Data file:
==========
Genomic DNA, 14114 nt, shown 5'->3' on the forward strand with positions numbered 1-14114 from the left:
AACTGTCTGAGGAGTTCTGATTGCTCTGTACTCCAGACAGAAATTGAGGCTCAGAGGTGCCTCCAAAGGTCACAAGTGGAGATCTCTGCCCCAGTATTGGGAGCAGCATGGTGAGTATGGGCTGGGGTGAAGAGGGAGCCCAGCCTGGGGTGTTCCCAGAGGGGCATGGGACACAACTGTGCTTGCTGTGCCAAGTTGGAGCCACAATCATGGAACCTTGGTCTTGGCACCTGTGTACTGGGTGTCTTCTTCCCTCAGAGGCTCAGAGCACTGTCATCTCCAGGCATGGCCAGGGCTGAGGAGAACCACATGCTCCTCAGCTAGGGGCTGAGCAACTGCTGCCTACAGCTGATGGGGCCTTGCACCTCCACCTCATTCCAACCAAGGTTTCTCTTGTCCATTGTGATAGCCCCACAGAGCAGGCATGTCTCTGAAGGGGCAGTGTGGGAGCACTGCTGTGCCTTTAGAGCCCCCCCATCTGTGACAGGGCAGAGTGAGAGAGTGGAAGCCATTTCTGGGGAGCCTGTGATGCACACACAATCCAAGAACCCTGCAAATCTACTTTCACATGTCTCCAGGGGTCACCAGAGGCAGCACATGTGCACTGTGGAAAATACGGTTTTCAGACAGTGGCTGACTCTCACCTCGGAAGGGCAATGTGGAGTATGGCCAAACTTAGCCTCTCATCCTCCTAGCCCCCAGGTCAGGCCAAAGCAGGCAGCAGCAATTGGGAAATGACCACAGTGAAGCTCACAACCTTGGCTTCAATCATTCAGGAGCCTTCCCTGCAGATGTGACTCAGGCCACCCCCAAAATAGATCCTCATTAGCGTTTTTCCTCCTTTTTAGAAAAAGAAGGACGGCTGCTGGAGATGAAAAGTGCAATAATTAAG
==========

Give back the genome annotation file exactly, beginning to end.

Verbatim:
Genomic DNA, 14114 nt, shown 5'->3' on the forward strand with positions numbered 1-14114 from the left:
AACTGTCTGAGGAGTTCTGATTGCTCTGTACTCCAGACAGAAATTGAGGCTCAGAGGTGCCTCCAAAGGTCACAAGTGGAGATCTCTGCCCCAGTATTGGGAGCAGCATGGTGAGTATGGGCTGGGGTGAAGAGGGAGCCCAGCCTGGGGTGTTCCCAGAGGGGCATGGGACACAACTGTGCTTGCTGTGCCAAGTTGGAGCCACAATCATGGAACCTTGGTCTTGGCACCTGTGTACTGGGTGTCTTCTTCCCTCAGAGGCTCAGAGCACTGTCATCTCCAGGCATGGCCAGGGCTGAGGAGAACCACATGCTCCTCAGCTAGGGGCTGAGCAACTGCTGCCTACAGCTGATGGGGCCTTGCACCTCCACCTCATTCCAACCAAGGTTTCTCTTGTCCATTGTGATAGCCCCACAGAGCAGGCATGTCTCTGAAGGGGCAGTGTGGGAGCACTGCTGTGCCTTTAGAGCCCCCCCATCTGTGACAGGGCAGAGTGAGAGAGTGGAAGCCATTTCTGGGGAGCCTGTGATGCACACACAATCCAAGAACCCTGCAAATCTACTTTCACATGTCTCCAGGGGTCACCAGAGGCAGCACATGTGCACTGTGGAAAATACGGTTTTCAGACAGTGGCTGACTCTCACCTCGGAAGGGCAATGTGGAGTATGGCCAAACTTAGCCTCTCATCCTCCTAGCCCCCAGGTCAGGCCAAAGCAGGCAGCAGCAATTGGGAAATGACCACAGTGAAGCTCACAACCTTGGCTTCAATCATTCAGGAGCCTTCCCTGCAGATGTGACTCAGGCCACCCCCAAAATAGATCCTCATTAGCGTTTTTCCTCCTTTTTAGAAAAAGAAGGACGGCTGCTGGAGATGAAAAGTGCAATAATTAAG